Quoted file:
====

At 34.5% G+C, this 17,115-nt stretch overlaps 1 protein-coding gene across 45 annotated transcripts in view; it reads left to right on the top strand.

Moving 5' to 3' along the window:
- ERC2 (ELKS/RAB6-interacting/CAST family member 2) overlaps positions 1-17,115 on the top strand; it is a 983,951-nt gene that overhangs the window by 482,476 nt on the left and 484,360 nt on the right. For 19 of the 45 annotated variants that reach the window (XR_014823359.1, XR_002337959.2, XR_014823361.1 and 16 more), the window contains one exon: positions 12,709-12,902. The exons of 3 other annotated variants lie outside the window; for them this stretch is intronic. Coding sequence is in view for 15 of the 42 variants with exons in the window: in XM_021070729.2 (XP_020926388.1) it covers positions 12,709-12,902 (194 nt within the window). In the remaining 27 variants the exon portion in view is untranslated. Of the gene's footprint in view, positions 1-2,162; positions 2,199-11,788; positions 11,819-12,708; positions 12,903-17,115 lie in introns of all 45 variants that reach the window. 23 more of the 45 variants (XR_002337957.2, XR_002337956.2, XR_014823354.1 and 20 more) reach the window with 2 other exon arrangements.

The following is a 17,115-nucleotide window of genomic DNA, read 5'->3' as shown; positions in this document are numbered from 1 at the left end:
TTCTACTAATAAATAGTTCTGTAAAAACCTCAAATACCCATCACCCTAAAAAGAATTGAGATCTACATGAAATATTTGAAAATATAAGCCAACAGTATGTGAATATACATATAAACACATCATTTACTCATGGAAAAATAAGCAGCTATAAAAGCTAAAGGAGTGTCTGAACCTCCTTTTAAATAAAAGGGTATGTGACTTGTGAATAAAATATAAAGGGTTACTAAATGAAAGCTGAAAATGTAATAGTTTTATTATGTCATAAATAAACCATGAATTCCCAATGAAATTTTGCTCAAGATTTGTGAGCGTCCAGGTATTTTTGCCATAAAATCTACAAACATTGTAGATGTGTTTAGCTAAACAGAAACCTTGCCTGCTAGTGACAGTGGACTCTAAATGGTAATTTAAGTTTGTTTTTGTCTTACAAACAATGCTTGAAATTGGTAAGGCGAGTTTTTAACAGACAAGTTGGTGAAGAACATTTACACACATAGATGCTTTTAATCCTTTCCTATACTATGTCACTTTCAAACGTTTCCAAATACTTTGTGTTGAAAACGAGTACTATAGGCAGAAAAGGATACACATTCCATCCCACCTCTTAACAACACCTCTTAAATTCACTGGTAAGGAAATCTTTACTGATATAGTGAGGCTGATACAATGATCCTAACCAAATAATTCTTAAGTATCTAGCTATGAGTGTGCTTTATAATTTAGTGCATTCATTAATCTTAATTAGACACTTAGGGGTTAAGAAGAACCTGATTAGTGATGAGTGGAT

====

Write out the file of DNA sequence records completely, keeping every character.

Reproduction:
At 34.5% G+C, this 17,115-nt stretch overlaps 1 protein-coding gene across 45 annotated transcripts in view; it reads left to right on the top strand.

Moving 5' to 3' along the window:
- ERC2 (ELKS/RAB6-interacting/CAST family member 2) overlaps positions 1-17,115 on the top strand; it is a 983,951-nt gene that overhangs the window by 482,476 nt on the left and 484,360 nt on the right. For 19 of the 45 annotated variants that reach the window (XR_014823359.1, XR_002337959.2, XR_014823361.1 and 16 more), the window contains one exon: positions 12,709-12,902. The exons of 3 other annotated variants lie outside the window; for them this stretch is intronic. Coding sequence is in view for 15 of the 42 variants with exons in the window: in XM_021070729.2 (XP_020926388.1) it covers positions 12,709-12,902 (194 nt within the window). In the remaining 27 variants the exon portion in view is untranslated. Of the gene's footprint in view, positions 1-2,162; positions 2,199-11,788; positions 11,819-12,708; positions 12,903-17,115 lie in introns of all 45 variants that reach the window. 23 more of the 45 variants (XR_002337957.2, XR_002337956.2, XR_014823354.1 and 20 more) reach the window with 2 other exon arrangements.

The following is a 17,115-nucleotide window of genomic DNA, read 5'->3' as shown; positions in this document are numbered from 1 at the left end:
TTCTACTAATAAATAGTTCTGTAAAAACCTCAAATACCCATCACCCTAAAAAGAATTGAGATCTACATGAAATATTTGAAAATATAAGCCAACAGTATGTGAATATACATATAAACACATCATTTACTCATGGAAAAATAAGCAGCTATAAAAGCTAAAGGAGTGTCTGAACCTCCTTTTAAATAAAAGGGTATGTGACTTGTGAATAAAATATAAAGGGTTACTAAATGAAAGCTGAAAATGTAATAGTTTTATTATGTCATAAATAAACCATGAATTCCCAATGAAATTTTGCTCAAGATTTGTGAGCGTCCAGGTATTTTTGCCATAAAATCTACAAACATTGTAGATGTGTTTAGCTAAACAGAAACCTTGCCTGCTAGTGACAGTGGACTCTAAATGGTAATTTAAGTTTGTTTTTGTCTTACAAACAATGCTTGAAATTGGTAAGGCGAGTTTTTAACAGACAAGTTGGTGAAGAACATTTACACACATAGATGCTTTTAATCCTTTCCTATACTATGTCACTTTCAAACGTTTCCAAATACTTTGTGTTGAAAACGAGTACTATAGGCAGAAAAGGATACACATTCCATCCCACCTCTTAACAACACCTCTTAAATTCACTGGTAAGGAAATCTTTACTGATATAGTGAGGCTGATACAATGATCCTAACCAAATAATTCTTAAGTATCTAGCTATGAGTGTGCTTTATAATTTAGTGCATTCATTAATCTTAATTAGACACTTAGGGGTTAAGAAGAACCTGATTAGTGATGAGTGGAT